I could go on for days with what a rough year 2016 was for celebrities: Gene Wilder, Alan Rickman, Dave Mirra, Arnold Palmer, Harper Lee, Nancy Reagan, Jose Fernandez, Gary Shandling, Phife Dog, Merle Haggard, Muhammad Ali, Gordie Howe, Pat Summit, Leonard Cohen, Janet Reno, Florence Henderson, John Glenn, Alan Thicke, Zsa Zsa Gabor, George Michael, all dead. Hell, even Miss Cleo died; I bet she didn’t see that one coming. And if that weren’t bad enough, in recent days we lost Princess Leia herself, noted feminist badass Carrie Fisher. To show what a dick 2016 was, it took her mom, Debbie Reynolds, shortly after.

Apple battles the FBI

In 2015, Syed Rizwan Farook opened fire at the Inland Regional Center in San Bernardino, California — killing 14 and leaving 22 seriously injured. As the calendar rolled over to 2016, we hadn’t heard the last of Farook’s name. The deceased terrorist left behind an iPhone 5C, which the FBI deemed crucial to its investigation. The agency needed Apple’s help to unlock it.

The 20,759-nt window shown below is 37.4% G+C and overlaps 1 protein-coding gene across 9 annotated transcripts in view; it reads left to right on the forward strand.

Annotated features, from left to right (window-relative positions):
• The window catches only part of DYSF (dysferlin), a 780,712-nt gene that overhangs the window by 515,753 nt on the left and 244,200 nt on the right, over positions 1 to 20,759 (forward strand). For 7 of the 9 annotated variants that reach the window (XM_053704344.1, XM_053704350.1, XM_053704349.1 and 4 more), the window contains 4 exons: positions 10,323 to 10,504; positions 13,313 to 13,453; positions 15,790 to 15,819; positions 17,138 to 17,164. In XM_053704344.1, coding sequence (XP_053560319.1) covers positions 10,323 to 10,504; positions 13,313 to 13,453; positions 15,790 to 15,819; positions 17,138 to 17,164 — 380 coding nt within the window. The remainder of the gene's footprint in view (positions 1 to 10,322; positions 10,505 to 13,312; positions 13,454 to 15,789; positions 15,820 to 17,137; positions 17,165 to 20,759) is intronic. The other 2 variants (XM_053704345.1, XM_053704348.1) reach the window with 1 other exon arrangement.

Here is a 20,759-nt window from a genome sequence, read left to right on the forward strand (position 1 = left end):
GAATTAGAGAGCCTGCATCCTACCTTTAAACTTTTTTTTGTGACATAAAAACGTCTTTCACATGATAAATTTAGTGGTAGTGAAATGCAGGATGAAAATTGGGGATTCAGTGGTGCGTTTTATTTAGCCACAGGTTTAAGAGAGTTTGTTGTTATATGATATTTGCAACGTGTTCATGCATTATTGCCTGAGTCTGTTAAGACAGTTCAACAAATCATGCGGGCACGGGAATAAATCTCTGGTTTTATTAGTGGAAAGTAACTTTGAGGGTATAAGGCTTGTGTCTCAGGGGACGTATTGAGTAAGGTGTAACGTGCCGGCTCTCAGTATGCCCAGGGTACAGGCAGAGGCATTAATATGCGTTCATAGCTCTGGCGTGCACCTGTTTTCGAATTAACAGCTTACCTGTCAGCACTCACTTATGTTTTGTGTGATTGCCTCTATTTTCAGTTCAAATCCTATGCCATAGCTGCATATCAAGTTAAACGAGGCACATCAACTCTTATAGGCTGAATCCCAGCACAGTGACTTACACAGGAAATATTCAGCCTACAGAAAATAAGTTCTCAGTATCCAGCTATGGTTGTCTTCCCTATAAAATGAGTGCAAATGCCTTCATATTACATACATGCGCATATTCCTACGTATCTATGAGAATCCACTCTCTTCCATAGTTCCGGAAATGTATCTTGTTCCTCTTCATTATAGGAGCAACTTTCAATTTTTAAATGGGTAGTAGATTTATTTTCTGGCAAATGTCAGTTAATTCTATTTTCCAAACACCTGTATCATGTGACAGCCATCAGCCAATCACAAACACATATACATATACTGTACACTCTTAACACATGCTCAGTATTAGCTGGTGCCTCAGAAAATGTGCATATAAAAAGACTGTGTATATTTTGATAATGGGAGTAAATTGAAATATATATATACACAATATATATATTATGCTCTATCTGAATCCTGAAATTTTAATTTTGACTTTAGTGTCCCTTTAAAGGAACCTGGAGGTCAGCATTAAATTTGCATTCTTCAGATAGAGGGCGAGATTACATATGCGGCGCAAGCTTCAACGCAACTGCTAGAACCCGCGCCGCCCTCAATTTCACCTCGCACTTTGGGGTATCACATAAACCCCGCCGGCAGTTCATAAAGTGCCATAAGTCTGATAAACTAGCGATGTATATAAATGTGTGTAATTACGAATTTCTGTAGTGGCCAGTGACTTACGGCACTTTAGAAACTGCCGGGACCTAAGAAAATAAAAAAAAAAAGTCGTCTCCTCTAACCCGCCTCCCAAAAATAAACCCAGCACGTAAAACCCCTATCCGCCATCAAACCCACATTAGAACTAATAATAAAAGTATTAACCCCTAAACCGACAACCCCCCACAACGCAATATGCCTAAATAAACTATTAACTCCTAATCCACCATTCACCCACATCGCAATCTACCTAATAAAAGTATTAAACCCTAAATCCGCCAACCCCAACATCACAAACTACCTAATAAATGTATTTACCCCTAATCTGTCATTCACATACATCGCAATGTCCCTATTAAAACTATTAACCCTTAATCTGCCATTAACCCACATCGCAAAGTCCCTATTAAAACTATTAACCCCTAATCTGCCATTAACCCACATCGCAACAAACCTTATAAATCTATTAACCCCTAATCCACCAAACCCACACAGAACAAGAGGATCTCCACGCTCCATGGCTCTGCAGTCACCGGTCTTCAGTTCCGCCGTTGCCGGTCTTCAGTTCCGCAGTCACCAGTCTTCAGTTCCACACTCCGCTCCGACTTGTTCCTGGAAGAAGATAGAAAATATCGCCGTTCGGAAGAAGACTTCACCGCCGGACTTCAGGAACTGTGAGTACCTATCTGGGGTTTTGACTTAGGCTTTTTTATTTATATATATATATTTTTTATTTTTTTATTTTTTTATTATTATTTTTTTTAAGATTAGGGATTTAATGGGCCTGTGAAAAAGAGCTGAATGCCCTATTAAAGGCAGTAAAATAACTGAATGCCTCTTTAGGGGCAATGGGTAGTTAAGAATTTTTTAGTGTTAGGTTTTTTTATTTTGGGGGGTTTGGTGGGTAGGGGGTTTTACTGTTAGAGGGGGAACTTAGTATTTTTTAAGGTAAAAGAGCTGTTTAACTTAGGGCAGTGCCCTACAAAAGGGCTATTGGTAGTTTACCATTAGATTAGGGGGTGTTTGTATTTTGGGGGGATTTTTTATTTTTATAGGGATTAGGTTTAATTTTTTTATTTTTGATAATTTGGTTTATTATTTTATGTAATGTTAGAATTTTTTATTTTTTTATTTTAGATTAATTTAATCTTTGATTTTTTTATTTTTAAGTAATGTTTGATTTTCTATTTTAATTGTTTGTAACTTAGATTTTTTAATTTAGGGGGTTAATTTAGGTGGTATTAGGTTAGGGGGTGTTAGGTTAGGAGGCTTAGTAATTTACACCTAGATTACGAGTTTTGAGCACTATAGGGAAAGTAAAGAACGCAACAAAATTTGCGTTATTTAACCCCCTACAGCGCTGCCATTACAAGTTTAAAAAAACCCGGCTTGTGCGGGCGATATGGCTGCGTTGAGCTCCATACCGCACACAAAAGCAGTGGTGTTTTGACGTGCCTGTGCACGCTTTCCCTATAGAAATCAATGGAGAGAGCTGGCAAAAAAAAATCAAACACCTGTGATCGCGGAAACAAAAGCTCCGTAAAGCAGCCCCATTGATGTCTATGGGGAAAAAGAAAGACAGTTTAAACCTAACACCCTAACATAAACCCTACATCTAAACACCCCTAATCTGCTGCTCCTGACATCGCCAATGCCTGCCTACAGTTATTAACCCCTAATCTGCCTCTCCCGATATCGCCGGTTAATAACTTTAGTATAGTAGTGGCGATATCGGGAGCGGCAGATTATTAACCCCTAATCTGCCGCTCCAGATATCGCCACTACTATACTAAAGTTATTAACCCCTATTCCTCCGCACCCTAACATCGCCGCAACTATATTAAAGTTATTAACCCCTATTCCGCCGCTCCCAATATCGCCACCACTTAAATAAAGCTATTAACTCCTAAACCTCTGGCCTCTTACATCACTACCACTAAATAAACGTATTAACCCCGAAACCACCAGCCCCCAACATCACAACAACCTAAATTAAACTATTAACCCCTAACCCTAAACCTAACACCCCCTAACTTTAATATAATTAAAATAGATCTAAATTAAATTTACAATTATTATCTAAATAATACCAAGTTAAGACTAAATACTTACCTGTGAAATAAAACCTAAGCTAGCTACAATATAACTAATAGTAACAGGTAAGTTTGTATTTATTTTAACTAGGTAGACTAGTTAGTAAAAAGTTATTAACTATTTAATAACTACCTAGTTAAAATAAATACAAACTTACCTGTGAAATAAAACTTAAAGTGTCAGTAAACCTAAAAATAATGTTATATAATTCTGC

On February 9, the FBI got a court order to compel Apple to unlock Farook’s iPhone. Apple was all like:

Ultimately the back and forth escalated to the federal level. The FBI wanted Apple to create a new version of iOS to push to the phone in hopes it could access what was inside. Apple, on the other hand, took the common sense route by essentially telling the FBI it didn’t work that way — unlocking one iPhone put all other iPhone users in danger.

The night before the case was to be heard by Congress, the FBI announced it had found a third-party to help it access the phone. It’s an end to this case, but there are many more just like it.


In March, Hulk Hogan — aka Terry Bollea — was awarded $140 million in damages by a Florida jury after suing Gawker for invasion of privacy. The lawsuit stemmed from a sex tape featuring Bollea having sex with his friend’s wife. In case that wasn’t Jerry Springer enough for you, the man that let Bollea Hulk Smash his wife was known in casual circles as — wait for it — Bubba the Love Sponge. I couldn’t make this up if I tried.

After being ordered to take down the edited video clip, Gawker refused. The site then publicly thumbed its nose at the judicial process with the statement: “A judge told us to take down our Hulk Hogan sex tape post. We won’t.” Bad move, Gawker.

In the ultimate, ‘but wait, there’s more’ moment, we found out later that the suit was financed by Peter Thiel, whom the site outed as gay years earlier. You could argue Gawker had it coming, or you can be pissed that billionaires hold this level of influence over the press — there’s really no wrong answer.